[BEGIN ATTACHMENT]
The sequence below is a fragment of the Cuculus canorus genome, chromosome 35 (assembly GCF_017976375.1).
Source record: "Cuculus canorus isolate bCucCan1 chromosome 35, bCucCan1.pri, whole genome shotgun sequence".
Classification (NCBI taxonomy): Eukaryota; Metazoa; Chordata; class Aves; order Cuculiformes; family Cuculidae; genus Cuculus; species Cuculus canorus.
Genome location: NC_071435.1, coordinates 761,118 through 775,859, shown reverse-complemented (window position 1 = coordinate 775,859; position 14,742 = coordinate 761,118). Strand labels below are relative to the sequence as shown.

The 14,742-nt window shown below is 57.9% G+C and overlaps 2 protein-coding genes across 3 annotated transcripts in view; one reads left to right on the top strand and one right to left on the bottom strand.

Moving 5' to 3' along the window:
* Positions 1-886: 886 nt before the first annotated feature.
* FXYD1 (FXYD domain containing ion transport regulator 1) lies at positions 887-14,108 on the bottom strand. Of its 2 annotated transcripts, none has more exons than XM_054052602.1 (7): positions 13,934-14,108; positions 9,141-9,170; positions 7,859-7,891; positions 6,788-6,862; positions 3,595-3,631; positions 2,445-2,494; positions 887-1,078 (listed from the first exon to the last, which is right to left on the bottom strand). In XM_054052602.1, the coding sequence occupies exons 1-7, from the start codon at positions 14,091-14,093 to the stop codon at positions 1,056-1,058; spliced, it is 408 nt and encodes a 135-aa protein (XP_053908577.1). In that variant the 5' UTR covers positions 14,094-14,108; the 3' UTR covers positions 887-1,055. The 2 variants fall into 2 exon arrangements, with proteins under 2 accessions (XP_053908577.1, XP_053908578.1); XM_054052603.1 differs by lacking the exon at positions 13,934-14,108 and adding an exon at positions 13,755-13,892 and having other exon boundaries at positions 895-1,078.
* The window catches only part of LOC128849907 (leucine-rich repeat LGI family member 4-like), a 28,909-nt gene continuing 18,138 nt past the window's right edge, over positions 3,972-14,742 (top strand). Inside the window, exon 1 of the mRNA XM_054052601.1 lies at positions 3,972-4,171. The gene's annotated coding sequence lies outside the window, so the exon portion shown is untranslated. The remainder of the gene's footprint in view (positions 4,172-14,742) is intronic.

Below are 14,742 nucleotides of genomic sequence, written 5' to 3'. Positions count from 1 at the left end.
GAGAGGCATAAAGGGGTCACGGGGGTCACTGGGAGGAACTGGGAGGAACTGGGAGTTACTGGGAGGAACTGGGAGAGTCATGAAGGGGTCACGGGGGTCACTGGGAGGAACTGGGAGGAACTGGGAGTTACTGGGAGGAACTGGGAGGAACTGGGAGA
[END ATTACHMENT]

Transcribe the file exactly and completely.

The sequence below is a fragment of the Cuculus canorus genome, chromosome 35 (assembly GCF_017976375.1).
Source record: "Cuculus canorus isolate bCucCan1 chromosome 35, bCucCan1.pri, whole genome shotgun sequence".
Classification (NCBI taxonomy): Eukaryota; Metazoa; Chordata; class Aves; order Cuculiformes; family Cuculidae; genus Cuculus; species Cuculus canorus.
Genome location: NC_071435.1, coordinates 761,118 through 775,859, shown reverse-complemented (window position 1 = coordinate 775,859; position 14,742 = coordinate 761,118). Strand labels below are relative to the sequence as shown.

The 14,742-nt window shown below is 57.9% G+C and overlaps 2 protein-coding genes across 3 annotated transcripts in view; one reads left to right on the top strand and one right to left on the bottom strand.

Moving 5' to 3' along the window:
* Positions 1-886: 886 nt before the first annotated feature.
* FXYD1 (FXYD domain containing ion transport regulator 1) lies at positions 887-14,108 on the bottom strand. Of its 2 annotated transcripts, none has more exons than XM_054052602.1 (7): positions 13,934-14,108; positions 9,141-9,170; positions 7,859-7,891; positions 6,788-6,862; positions 3,595-3,631; positions 2,445-2,494; positions 887-1,078 (listed from the first exon to the last, which is right to left on the bottom strand). In XM_054052602.1, the coding sequence occupies exons 1-7, from the start codon at positions 14,091-14,093 to the stop codon at positions 1,056-1,058; spliced, it is 408 nt and encodes a 135-aa protein (XP_053908577.1). In that variant the 5' UTR covers positions 14,094-14,108; the 3' UTR covers positions 887-1,055. The 2 variants fall into 2 exon arrangements, with proteins under 2 accessions (XP_053908577.1, XP_053908578.1); XM_054052603.1 differs by lacking the exon at positions 13,934-14,108 and adding an exon at positions 13,755-13,892 and having other exon boundaries at positions 895-1,078.
* The window catches only part of LOC128849907 (leucine-rich repeat LGI family member 4-like), a 28,909-nt gene continuing 18,138 nt past the window's right edge, over positions 3,972-14,742 (top strand). Inside the window, exon 1 of the mRNA XM_054052601.1 lies at positions 3,972-4,171. The gene's annotated coding sequence lies outside the window, so the exon portion shown is untranslated. The remainder of the gene's footprint in view (positions 4,172-14,742) is intronic.

Below are 14,742 nucleotides of genomic sequence, written 5' to 3'. Positions count from 1 at the left end.
GAGAGGCATAAAGGGGTCACGGGGGTCACTGGGAGGAACTGGGAGGAACTGGGAGTTACTGGGAGGAACTGGGAGAGTCATGAAGGGGTCACGGGGGTCACTGGGAGGAACTGGGAGGAACTGGGAGTTACTGGGAGGAACTGGGAGGAACTGGGAGA